Distinctions 3F de Télérama - Pitchfork: Best New Music
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French Music - Released February 28, 2011 | Naive

Distinctions 3F de Télérama
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French Music - Released January 1, 2010 | Universal Music Division Polydor

Booklet Distinctions 3F de Télérama
Further establishing her maverick credentials, Parisian chanteuse Juliette's seventh studio album, No Parano, is a curious collection of songs which includes cover versions of Serge Gainsbourg's "Les Dessous Chics" and Salvatore Adamo's "Une Chose Pareille," and two collaborations with French cellist Vincent Segal, ("La Lueur Dans L'oeil," "Madrigal Moderne") alongside a reworking of 1991 album track, "Que Tal?" and a composition based on Victor Hugo's The Man Who Laughs ("La Chanson de Dea"). ~ Jon O'Brien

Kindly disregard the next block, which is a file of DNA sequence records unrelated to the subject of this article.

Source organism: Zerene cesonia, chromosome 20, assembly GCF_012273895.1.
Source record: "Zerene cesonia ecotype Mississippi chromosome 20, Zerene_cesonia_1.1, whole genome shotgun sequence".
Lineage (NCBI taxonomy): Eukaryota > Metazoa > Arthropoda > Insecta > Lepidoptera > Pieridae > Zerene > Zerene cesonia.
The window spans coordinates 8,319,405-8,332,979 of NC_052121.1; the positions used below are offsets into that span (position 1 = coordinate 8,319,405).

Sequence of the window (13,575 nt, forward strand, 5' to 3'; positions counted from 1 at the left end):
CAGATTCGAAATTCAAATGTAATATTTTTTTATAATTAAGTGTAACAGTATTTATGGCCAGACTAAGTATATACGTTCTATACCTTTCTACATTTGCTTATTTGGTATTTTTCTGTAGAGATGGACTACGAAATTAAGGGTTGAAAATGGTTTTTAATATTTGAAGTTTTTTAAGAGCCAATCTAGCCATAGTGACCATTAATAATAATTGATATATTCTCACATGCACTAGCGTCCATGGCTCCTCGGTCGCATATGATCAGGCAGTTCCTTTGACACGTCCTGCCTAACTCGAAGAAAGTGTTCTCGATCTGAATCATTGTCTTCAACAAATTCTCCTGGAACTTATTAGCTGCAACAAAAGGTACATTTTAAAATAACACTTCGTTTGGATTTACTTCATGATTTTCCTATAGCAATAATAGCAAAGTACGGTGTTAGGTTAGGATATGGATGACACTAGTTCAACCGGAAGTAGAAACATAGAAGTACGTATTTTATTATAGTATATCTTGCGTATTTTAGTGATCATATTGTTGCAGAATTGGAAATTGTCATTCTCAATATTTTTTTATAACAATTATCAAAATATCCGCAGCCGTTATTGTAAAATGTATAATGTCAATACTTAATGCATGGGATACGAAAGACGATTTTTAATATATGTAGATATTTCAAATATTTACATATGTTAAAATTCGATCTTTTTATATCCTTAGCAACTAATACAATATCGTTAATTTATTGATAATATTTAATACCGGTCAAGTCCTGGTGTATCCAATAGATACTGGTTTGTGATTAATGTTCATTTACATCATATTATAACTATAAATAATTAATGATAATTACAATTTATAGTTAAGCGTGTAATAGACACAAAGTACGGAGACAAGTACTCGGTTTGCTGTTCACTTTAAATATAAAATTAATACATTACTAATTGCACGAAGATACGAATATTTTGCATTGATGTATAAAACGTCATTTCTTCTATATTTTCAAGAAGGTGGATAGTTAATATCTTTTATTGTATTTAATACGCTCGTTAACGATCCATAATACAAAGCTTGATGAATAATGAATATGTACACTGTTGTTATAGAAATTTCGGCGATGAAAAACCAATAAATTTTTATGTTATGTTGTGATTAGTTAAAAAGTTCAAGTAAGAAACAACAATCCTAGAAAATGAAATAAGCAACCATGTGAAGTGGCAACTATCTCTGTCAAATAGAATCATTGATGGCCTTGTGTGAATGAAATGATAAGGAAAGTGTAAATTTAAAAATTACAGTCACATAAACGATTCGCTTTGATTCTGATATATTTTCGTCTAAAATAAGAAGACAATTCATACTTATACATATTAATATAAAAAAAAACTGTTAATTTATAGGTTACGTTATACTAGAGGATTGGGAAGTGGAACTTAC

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French Music - Released March 22, 2010 | Parlophone France

Distinctions 3F de Télérama - 4 étoiles Rock and Folk - Sélection Les Inrocks